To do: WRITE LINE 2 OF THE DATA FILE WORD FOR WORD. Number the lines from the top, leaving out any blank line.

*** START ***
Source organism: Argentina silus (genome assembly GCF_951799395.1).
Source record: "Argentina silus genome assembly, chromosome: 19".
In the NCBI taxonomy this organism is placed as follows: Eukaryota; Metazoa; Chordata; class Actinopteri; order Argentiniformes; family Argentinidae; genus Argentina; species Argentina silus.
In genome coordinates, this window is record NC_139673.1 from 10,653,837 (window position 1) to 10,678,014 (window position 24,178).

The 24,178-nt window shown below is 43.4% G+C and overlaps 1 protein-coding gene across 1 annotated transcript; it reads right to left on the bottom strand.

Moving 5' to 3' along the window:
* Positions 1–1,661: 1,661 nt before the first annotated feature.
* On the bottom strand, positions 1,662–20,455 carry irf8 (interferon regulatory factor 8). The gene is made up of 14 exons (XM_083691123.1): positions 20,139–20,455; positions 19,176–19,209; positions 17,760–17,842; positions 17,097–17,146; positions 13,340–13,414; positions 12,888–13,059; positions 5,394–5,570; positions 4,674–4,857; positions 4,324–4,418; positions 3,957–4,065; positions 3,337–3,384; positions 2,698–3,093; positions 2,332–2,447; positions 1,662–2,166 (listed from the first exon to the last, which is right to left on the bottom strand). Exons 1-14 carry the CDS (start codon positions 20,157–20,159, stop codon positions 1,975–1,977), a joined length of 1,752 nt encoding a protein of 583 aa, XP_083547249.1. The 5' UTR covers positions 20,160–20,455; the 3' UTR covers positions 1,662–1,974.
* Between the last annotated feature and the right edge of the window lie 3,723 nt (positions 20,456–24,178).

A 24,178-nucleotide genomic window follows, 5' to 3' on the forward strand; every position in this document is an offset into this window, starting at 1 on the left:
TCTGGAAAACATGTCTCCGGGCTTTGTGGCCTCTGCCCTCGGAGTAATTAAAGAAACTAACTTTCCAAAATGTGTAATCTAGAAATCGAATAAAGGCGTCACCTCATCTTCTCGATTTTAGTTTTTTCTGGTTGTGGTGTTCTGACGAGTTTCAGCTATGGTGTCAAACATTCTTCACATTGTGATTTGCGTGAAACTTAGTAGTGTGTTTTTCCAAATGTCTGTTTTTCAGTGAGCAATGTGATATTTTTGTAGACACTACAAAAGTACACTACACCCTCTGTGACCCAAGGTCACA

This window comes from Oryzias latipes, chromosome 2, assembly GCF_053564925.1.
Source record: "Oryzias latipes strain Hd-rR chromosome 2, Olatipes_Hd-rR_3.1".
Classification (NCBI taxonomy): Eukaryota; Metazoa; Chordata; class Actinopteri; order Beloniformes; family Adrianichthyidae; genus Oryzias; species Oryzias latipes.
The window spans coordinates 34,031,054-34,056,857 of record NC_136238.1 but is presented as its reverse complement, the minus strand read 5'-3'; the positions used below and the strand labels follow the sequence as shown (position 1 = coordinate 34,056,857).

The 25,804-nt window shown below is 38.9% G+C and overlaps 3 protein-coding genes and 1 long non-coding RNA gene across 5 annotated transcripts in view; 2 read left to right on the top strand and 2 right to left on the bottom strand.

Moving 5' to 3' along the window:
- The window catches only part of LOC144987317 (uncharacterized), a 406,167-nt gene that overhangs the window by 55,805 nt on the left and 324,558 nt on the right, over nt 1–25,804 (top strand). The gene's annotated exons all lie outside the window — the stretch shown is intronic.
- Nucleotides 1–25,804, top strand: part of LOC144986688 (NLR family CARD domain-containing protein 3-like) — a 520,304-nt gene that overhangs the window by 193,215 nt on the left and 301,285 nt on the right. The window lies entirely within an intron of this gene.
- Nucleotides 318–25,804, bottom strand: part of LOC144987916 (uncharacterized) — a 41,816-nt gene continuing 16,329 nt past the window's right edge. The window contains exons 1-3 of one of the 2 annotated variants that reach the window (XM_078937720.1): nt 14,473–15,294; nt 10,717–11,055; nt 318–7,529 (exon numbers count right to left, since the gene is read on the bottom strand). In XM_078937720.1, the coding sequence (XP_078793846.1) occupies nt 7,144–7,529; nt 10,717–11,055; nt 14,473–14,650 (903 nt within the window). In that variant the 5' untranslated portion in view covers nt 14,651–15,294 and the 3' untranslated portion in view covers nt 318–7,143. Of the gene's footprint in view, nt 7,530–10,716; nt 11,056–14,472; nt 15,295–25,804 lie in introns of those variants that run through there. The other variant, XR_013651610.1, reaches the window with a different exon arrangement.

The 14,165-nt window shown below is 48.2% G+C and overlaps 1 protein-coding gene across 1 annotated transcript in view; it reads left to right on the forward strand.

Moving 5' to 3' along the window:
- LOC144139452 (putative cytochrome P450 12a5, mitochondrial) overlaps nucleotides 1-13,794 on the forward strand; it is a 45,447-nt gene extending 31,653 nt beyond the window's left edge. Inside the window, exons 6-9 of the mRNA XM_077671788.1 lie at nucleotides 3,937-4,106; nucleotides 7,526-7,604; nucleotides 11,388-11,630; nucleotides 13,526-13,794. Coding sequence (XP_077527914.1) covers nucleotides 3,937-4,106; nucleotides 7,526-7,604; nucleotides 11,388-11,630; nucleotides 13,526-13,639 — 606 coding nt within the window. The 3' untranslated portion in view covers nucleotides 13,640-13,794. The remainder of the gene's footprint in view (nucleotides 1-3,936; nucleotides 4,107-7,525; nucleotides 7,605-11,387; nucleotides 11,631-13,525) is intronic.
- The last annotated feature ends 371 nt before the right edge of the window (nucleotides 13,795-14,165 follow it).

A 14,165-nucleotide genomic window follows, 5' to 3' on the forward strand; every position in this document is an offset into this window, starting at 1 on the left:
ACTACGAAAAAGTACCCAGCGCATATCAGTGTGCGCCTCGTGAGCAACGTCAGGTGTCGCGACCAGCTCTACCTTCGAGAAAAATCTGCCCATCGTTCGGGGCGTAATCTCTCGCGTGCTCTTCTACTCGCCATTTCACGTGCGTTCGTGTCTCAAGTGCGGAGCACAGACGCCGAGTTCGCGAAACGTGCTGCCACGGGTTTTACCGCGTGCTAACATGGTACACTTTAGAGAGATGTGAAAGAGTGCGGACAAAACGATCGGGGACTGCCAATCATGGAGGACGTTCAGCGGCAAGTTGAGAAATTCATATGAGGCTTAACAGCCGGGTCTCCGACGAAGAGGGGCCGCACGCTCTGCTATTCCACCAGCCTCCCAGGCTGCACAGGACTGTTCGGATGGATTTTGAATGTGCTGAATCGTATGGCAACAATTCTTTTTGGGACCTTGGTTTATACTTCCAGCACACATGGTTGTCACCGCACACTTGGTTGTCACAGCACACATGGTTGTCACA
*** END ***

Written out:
Source record: "Argentina silus genome assembly, chromosome: 19".